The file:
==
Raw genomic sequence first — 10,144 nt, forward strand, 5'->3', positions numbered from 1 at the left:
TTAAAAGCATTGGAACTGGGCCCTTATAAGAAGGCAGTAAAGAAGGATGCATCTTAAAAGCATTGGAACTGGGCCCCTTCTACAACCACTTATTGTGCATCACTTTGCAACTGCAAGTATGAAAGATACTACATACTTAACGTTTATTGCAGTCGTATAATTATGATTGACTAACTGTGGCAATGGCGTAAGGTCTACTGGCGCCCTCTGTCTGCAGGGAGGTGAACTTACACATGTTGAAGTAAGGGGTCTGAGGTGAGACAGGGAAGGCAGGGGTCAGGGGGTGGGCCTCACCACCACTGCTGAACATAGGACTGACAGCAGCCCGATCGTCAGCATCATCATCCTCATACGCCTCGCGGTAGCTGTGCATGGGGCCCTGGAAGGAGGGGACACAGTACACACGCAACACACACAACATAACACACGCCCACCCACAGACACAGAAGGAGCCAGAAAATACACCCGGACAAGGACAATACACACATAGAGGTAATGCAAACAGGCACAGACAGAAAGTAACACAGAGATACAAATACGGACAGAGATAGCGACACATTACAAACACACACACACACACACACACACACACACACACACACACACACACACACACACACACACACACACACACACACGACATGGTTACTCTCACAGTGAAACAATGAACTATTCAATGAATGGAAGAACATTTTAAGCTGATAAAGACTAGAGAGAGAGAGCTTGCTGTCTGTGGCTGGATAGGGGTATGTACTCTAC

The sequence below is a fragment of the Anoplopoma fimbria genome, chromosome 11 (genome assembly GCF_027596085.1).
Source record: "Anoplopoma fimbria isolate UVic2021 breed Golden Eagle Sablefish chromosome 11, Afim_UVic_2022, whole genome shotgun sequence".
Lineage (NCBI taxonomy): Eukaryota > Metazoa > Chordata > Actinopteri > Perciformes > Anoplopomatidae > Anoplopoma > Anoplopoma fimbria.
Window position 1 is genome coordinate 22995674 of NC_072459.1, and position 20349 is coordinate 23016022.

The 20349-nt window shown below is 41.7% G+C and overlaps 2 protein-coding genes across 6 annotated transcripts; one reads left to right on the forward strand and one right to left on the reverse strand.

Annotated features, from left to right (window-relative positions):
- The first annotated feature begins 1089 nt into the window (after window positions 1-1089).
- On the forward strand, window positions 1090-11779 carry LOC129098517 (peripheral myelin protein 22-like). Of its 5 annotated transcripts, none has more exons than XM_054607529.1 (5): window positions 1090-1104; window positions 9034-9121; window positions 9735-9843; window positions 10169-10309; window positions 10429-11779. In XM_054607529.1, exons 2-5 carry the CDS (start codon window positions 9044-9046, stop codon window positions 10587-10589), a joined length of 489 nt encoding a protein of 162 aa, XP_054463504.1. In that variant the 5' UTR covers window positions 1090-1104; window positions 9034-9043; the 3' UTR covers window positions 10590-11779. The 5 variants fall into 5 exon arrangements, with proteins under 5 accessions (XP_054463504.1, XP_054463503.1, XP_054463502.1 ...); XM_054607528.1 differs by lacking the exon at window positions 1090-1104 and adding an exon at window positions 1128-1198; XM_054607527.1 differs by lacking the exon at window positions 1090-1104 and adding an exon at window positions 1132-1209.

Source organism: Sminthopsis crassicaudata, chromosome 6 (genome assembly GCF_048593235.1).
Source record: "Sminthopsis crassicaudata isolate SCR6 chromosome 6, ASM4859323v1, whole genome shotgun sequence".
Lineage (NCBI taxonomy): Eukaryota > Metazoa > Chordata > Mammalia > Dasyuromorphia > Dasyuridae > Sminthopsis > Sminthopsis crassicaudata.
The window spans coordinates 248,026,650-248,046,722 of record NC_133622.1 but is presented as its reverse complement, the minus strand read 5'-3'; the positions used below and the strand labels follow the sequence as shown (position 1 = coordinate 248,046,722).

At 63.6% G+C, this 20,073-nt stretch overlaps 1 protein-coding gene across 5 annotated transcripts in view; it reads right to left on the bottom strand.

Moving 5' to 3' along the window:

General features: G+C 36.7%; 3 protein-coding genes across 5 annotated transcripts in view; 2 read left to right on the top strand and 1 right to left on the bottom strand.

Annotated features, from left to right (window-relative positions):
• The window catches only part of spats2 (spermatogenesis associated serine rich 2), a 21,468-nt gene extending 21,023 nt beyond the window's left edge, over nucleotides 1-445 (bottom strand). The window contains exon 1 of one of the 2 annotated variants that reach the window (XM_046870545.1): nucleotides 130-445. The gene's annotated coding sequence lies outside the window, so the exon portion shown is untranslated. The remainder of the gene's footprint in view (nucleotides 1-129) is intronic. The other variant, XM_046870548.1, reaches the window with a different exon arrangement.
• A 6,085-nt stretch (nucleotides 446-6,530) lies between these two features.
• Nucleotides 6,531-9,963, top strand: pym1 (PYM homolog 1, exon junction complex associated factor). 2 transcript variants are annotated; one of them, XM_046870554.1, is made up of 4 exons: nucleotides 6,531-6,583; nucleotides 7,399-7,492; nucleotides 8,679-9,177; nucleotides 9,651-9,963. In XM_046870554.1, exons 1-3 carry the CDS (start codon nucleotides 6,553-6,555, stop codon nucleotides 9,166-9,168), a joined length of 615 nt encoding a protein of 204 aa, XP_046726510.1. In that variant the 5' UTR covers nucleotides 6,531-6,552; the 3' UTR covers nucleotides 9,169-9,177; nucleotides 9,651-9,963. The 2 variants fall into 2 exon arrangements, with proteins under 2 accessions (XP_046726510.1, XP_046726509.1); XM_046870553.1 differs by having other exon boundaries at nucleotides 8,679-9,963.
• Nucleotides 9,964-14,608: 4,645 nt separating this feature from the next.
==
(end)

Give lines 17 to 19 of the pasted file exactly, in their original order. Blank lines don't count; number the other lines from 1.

General features: G+C 36.7%; 3 protein-coding genes across 5 annotated transcripts in view; 2 read left to right on the top strand and 1 right to left on the bottom strand.

Annotated features, from left to right (window-relative positions):
• The window catches only part of spats2 (spermatogenesis associated serine rich 2), a 21,468-nt gene extending 21,023 nt beyond the window's left edge, over nucleotides 1-445 (bottom strand). The window contains exon 1 of one of the 2 annotated variants that reach the window (XM_046870545.1): nucleotides 130-445. The gene's annotated coding sequence lies outside the window, so the exon portion shown is untranslated. The remainder of the gene's footprint in view (nucleotides 1-129) is intronic. The other variant, XM_046870548.1, reaches the window with a different exon arrangement.